David Leigh has written an illuminating chapter on national security – ‘Last Refuge of the Patriot’. He insists that ‘the anxieties about MI6 are identical to those about MI5 – that in its airless self-recruiting way, it mimics in exaggerated form both the incompetence and the sociological tunnel vision of the most autocratic official departments of State – the Foreign Office and the Home Office.’ He recalls in passing that both services have been penetrated in their time by Soviet agents. Of the immunity promise to Blunt in 1964, he states correctly: ‘The episode shows how the “need to know” principle continued to be manipulated so as to leave an internal security service great freedom of manoeuvre, especially over skeletons in its own cupboard. The caretaker Prime Minister, Sir Alec Douglas-Home, never got to hear what happened and Sir Harold Wilson, when he came to power, was told nothing of this fail accompli for three years, and then in so veiled a way that his memory had to be jogged in the eventual scandal of 1979.’ At a time when dissatisfaction with an outmoded Official Secrets Act is largely responsible for the repeated leaking of inside information to the media by disenchanted officials in ministries and nationalised industries, the necessity for replacing that Act can hardly be overstated. Yet neither of the ruling parties has so far shown much enthusiasm for emulating the Americans, the Swedes or, more recently, the Canadians by introducing legislative proposals worthy of a self-respecting democracy.
Between the extreme position adopted by such former security chiefs as Sir Martin Furnival-Jones, immortalised in the words ‘if it is in an official file it is an official secret,’ and the anarchistic line favoured by the far Left, which implies that Britain has little worth spying for any more, there is plenty of room for overdue reforms. David Leigh’s contention that ‘in 14 years, the British political process [has] gone round in circles and generated exactly nothing’ cannot be disputed. Paternalism remains the dominant attitude of mind in Whitehall and among the majority of our party rulers, regardless of their political labels. A bold new law offering public access to official information will be unthinkable in theory and unworkable in practice so long as the spirit of paternalism reigns. The author maintains that a public access law should say: ‘a. every document possessed by every public body is public property; b. there are some exceptions to this; and c. there is a machinery for enforcement. We can perhaps add d.: some of the exceptions are so important their disclosure must actually be made illegal.’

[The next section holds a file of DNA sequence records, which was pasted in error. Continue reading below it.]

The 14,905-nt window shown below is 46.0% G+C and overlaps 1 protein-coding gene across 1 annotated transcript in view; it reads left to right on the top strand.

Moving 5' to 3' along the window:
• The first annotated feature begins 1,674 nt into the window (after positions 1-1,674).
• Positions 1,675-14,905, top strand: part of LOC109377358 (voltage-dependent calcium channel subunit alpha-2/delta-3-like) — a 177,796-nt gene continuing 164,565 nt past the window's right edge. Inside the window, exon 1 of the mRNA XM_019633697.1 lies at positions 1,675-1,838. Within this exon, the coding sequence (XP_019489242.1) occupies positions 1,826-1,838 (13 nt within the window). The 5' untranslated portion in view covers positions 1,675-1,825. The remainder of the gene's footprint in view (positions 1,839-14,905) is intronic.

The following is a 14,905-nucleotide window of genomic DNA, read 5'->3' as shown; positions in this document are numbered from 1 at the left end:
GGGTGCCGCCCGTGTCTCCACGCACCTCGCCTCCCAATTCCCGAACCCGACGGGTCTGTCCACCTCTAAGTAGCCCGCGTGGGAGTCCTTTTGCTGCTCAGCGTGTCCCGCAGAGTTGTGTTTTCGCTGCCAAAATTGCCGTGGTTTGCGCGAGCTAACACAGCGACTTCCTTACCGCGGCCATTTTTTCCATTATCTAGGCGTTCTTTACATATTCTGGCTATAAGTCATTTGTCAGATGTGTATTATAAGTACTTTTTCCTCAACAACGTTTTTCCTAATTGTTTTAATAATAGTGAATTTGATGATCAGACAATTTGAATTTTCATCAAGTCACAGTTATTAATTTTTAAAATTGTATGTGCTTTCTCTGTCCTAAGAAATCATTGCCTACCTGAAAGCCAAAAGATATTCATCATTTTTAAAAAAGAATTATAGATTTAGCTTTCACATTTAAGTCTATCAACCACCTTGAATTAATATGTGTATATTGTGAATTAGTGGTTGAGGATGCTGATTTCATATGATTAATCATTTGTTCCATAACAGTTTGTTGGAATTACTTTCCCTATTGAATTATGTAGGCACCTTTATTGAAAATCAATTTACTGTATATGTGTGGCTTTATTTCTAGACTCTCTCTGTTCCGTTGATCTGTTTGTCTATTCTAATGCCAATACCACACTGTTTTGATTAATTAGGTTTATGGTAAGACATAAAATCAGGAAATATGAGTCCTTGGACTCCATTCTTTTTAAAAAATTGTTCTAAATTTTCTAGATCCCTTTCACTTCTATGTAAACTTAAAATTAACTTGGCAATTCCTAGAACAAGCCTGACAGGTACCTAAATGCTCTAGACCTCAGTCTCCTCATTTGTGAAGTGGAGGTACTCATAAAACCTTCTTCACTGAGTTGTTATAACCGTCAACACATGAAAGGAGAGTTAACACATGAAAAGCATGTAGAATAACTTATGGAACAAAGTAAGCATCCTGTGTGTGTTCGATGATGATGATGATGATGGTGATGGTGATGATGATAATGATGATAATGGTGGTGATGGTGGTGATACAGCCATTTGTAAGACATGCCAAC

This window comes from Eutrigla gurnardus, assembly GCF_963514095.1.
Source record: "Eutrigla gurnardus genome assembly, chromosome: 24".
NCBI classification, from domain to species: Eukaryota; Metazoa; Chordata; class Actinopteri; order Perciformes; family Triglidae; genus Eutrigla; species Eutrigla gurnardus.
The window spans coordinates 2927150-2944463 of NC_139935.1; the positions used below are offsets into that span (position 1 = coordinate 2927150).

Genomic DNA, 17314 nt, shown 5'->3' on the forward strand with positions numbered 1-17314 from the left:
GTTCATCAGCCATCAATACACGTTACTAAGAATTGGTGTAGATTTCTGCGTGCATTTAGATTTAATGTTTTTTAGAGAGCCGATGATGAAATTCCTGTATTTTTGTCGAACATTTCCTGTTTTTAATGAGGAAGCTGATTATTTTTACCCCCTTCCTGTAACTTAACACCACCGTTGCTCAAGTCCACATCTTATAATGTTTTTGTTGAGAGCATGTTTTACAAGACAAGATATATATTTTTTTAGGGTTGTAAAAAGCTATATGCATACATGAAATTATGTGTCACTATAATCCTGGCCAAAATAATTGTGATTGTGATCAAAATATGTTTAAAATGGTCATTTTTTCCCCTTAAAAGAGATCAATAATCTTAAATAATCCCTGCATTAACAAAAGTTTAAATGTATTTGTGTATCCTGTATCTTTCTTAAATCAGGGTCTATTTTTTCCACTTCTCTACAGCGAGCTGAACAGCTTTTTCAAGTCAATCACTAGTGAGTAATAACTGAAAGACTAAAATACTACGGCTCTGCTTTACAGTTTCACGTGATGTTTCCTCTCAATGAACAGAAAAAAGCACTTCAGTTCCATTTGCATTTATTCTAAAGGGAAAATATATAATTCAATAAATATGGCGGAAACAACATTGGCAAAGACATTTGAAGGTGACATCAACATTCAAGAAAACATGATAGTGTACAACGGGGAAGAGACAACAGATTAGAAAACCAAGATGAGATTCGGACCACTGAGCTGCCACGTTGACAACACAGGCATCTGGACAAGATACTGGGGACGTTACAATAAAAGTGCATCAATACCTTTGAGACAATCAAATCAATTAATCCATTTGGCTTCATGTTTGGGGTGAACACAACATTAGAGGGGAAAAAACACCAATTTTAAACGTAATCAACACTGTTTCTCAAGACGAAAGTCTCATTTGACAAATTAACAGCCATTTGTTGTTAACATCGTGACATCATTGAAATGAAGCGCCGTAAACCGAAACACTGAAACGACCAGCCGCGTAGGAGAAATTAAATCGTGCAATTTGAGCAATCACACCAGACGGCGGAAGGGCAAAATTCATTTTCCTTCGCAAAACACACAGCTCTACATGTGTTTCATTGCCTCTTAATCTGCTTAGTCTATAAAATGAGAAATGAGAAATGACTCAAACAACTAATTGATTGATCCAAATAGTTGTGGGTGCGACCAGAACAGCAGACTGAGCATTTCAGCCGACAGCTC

Inevitably, there will be fierce debate over the number and nature of the exceptions. Not everyone can be expected to endorse David Leigh’s guding principle: ‘Don’t trust the government an inch.’ For if at the top the spirit of paternalism is deeply ingrained, so is the spirit of obsequious acceptance below. Legislation to unfetter official information will only be a beginning: ‘We shall also need a reformed Espionage Act, a Bill of Rights enshrining free expression: a contempt law so narrowly drawn that it does no more than penalise those who vilify the defendants in a criminal trial; a law of libel that allows the press to speak more openly: and a code of privacy that gives the weak some redress and the mighty no protection. Then we will have really moved the frontiers of secrecy.’ This is a tall order. Whitehall will instinctively seek to impede it, supposing one or other of the ruling parties were to shoulder such a large burden of freedoms, and I doubt whether I shall live to see the whole programme carried through. But the campaign must proceed. Our title-deeds as citizens of a genuine democracy depend on the ultimate triumph of the campaign to limit unjustified secrecy.